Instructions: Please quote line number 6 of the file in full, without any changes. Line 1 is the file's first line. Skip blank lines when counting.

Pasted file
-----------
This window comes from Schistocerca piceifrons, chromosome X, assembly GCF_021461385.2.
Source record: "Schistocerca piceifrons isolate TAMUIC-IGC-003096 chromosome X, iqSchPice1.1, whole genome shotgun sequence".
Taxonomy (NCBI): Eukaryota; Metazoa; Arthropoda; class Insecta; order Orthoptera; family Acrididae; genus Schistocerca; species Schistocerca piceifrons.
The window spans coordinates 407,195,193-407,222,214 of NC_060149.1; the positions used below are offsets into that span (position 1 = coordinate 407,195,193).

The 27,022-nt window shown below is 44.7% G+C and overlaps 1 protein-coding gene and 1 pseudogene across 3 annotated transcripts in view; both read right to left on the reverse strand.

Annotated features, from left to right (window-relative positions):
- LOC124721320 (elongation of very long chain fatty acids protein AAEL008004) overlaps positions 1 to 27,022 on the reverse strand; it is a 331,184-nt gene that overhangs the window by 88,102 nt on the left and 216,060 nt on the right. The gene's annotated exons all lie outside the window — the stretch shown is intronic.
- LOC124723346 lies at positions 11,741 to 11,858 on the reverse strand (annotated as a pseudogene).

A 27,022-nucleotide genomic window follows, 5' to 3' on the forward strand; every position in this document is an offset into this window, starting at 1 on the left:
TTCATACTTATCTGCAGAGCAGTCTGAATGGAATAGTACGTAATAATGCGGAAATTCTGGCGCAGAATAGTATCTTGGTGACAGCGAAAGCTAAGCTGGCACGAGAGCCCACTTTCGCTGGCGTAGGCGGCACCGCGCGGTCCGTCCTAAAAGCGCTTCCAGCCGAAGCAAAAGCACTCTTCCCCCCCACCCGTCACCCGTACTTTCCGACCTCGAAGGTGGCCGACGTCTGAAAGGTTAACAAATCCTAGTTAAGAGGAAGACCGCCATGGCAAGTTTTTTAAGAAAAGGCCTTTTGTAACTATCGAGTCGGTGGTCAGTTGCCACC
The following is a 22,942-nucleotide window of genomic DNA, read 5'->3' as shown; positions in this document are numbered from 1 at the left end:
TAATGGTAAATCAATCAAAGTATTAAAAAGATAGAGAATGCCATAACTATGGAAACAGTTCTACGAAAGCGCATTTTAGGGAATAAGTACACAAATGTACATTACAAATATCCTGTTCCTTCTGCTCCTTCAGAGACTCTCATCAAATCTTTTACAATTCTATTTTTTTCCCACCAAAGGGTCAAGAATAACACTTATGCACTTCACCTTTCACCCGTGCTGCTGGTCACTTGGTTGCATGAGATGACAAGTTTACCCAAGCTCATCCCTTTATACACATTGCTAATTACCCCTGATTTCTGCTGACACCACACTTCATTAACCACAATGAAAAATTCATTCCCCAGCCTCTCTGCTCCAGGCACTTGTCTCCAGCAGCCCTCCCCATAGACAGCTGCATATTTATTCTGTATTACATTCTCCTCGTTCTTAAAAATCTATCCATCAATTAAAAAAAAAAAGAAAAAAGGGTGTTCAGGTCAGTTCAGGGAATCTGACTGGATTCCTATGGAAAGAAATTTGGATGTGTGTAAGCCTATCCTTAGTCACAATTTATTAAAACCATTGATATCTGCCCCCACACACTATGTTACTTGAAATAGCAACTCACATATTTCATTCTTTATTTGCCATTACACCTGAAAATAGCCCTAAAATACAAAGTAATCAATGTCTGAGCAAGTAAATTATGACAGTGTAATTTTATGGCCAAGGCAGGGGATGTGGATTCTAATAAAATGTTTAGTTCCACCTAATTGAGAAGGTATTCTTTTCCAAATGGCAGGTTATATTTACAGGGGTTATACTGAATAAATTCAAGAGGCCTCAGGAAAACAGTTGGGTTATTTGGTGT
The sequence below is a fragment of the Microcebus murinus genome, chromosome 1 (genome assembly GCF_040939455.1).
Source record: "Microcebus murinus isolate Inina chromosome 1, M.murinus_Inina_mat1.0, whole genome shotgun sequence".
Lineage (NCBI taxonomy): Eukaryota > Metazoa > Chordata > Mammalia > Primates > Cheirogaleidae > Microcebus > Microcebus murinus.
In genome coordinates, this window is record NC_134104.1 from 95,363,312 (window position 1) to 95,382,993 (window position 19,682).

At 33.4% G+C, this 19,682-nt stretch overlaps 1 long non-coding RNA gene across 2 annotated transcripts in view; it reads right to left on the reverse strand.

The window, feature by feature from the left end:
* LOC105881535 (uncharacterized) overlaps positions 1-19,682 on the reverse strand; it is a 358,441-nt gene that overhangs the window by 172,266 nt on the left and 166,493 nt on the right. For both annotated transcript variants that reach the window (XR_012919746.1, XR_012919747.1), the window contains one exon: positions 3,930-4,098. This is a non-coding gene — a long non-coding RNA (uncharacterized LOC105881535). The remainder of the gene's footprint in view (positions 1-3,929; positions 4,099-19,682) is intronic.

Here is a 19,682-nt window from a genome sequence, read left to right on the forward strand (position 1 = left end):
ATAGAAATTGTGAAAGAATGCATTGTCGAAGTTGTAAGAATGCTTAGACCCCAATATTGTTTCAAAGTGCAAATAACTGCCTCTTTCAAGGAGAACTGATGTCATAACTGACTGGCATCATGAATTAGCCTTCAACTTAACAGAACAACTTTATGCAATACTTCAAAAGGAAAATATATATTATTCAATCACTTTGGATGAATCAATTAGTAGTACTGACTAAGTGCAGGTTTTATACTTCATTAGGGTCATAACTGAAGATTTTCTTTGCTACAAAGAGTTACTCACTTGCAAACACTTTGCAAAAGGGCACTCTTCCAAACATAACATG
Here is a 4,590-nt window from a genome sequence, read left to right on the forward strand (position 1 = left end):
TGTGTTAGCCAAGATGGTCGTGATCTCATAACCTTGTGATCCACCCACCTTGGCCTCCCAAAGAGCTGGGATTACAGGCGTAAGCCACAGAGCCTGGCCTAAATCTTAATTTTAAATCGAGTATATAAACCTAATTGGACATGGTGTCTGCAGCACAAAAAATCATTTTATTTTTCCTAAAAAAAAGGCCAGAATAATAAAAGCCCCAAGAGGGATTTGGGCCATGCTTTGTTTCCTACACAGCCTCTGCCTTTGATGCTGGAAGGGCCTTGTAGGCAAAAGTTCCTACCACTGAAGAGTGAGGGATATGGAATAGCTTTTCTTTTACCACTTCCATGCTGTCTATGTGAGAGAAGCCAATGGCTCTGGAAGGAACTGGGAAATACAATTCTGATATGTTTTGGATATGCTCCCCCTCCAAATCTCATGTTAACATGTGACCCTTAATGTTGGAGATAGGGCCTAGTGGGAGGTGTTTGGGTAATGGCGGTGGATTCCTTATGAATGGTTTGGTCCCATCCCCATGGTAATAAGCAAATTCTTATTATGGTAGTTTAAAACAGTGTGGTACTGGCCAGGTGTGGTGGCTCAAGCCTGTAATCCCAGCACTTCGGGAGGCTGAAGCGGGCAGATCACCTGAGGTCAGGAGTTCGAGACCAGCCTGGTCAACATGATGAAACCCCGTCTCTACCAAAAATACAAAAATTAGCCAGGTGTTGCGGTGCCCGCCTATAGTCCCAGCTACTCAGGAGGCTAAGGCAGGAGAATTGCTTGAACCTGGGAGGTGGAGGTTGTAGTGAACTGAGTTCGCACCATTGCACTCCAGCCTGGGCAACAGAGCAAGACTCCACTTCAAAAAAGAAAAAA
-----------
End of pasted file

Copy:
Annotated features, from left to right (window-relative positions):